1. The persons employed in this action—a band of men and officers from the chief priests, with Judas. (1.) Here is a multitude engaged against Christ—a band of men, speira—cohors, a regiment, a Roman band, which some think was five hundred men, others a thousand. Christ's friends were few, his enemies many. Let us therefore not follow a multitude to do evil, nor fear a multitude designing evil to us, if God be for us. (2.) Here is a mixed multitude; the band of men were Gentiles, Roman soldiers, a detachment out of the guards that were posted in the tower of Antonia, to be a curb upon the city; the officers of the chief priests, hypeµretas. Either their domestic servants, or the officers of their courts, were Jews; these had an enmity to each other, but were united against Christ, who came to reconcile both to God in one body. (3.) It is a commissioned multitude, not a popular tumult; no, they have received orders from the chief priests, upon whose suggestion to the governor that this Jesus was a dangerous man, it is likely they had a warrant from him too to take him up, for they feared the people. See what enemies Christ and his gospel have had, and are likely to have, numerous and potent, and therefore formidable: ecclesiastical and civil powers combined against them, Ps. 2:1, 2. Christ said it would be so (Mt. 10:18), and found it so. (4.) All under the direction of Judas. He received this band of men; it is probable that he requested it, alleging that it was necessary to send a good force, being as ambitious of the honour of commanding in chief in this expedition as he was covetous of the wages of this unrighteousness. He thought himself wonderfully preferred from coming in the rear of the contemptible twelve to be placed at the head of these formidable hundreds; he never made such a figure before, and promised himself, perhaps, that this should not be the last time, but he should be rewarded with a captain's commission, or better, if he succeeded well in this enterprise.
2. The preparation they had made for an attack: They came with lanterns, and torches, and weapons. (1.) If Christ should abscond, though they had moonlight, they would have occasion for their lights; but they might have spared these; the second Adam was not driven, as the first was, to hide himself, either for fear or shame, among the trees of the garden. It was folly to light a candle to seek the Sun by. (2.) If he should resist, they would have occasion for their arms. The weapons of his warfare were spiritual, and at these weapons he had often beaten them, and put them to silence, and therefore they have now recourse to other weapons, swords and staves.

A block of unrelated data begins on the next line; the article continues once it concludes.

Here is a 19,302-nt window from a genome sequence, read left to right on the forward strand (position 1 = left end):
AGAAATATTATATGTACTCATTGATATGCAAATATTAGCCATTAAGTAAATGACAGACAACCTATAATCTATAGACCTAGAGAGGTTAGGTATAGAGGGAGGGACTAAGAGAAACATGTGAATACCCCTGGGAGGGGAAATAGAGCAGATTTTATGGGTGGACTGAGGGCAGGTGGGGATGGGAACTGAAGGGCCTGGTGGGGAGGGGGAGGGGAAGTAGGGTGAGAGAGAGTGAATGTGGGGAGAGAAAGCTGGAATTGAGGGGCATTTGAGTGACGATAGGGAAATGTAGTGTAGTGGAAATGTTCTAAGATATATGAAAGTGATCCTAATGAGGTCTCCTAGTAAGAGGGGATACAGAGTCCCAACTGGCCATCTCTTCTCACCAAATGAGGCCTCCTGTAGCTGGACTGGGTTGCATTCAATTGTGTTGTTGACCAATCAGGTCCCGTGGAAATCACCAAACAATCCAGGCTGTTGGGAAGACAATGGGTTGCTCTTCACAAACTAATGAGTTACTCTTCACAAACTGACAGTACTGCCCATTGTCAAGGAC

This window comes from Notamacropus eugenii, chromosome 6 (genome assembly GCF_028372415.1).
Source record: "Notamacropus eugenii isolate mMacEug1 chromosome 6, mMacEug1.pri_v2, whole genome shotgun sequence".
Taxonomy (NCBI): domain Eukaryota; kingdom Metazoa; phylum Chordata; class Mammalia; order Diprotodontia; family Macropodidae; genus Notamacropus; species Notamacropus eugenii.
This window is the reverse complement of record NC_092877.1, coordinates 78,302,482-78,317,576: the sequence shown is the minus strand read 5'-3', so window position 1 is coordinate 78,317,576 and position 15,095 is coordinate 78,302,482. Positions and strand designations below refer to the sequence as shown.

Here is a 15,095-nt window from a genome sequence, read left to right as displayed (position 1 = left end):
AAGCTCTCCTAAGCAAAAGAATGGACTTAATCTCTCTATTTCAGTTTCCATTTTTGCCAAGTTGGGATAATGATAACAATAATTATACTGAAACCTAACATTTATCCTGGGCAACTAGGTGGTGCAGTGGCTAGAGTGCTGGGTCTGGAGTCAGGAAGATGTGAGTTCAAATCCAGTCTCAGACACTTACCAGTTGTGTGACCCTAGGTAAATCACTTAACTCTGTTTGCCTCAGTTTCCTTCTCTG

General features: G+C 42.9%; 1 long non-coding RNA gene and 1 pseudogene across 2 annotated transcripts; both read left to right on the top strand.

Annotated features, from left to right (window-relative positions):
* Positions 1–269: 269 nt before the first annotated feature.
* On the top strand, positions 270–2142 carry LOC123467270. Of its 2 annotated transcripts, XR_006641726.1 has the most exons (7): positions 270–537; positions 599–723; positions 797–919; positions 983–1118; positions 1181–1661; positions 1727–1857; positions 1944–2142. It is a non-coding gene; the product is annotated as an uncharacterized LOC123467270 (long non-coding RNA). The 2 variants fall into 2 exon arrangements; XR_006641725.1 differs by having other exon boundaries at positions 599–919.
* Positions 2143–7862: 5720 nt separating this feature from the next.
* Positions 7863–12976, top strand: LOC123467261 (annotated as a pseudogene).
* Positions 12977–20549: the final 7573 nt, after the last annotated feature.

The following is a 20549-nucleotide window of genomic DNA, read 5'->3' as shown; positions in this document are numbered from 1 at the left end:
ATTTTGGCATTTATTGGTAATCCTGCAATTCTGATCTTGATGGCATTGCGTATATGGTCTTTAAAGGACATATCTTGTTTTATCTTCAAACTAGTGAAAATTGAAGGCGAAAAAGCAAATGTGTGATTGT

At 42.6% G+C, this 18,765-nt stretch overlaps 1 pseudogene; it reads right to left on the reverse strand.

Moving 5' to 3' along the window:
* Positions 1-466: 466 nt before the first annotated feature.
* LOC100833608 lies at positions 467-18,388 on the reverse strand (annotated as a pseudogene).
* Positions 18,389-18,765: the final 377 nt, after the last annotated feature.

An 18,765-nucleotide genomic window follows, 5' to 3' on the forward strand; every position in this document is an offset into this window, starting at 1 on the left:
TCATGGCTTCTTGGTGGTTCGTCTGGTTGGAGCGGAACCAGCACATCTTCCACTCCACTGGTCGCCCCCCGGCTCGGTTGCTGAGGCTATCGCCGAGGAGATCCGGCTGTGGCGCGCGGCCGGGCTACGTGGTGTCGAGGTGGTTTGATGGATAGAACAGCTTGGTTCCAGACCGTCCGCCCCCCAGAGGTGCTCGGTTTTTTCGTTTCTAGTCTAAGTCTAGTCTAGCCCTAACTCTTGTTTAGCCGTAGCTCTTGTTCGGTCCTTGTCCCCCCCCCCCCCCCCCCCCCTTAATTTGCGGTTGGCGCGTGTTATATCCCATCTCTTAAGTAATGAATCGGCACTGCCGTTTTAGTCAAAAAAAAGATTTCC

III. Our Lord Jesus gloriously repulsed the first onset of the enemy, v. 4-6, where observe,
1. How he received them, with all the mildness imaginable towards them, and all the calmness imaginable in himself.
(1.) He met them with a very soft and mild question (v. 4): Knowing all things that should come upon him, and therefore not at all surprised with this alarm, with a wonderful intrepidity and presence of mind, undisturbed and undaunted, he went forth to meet them, and, as if he had been unconcerned, softly asked, "Whom seek you? What is the matter? What means this bustle at this time of night?'' See here, [1.] Christ's foresight of his sufferings; He knew all those things that should come upon him, for he had bound himself to suffer them. Unless we had strength, as Christ had, to bear the discovery, we should not covet to know what shall come upon us; it would but anticipate our pain; sufficient unto the day is the evil thereof: yet it will do us good to expect sufferings in general, so that when they come we may say, "It is but what we looked for, the cost we sat down and counted upon.'' [2.] Christ's forwardness to his sufferings; he did not run away from them, but went out to meet them, and reached forth his hand to take the bitter cup. When the people would have forced him to a crown, and offered to make him a king in Galilee, but he withdrew, and hid himself (ch. 6:15); but, when they came to force him to a cross, he offered himself; for he came to this world to suffer and went to the other world to reign. This will not warrant us needlessly to expose ourselves to trouble, for we know not when our hour is come; but we are called to suffering when we have no way to avoid it but by sin; and, when it comes to this, let none of these things move us, for they cannot hurt us.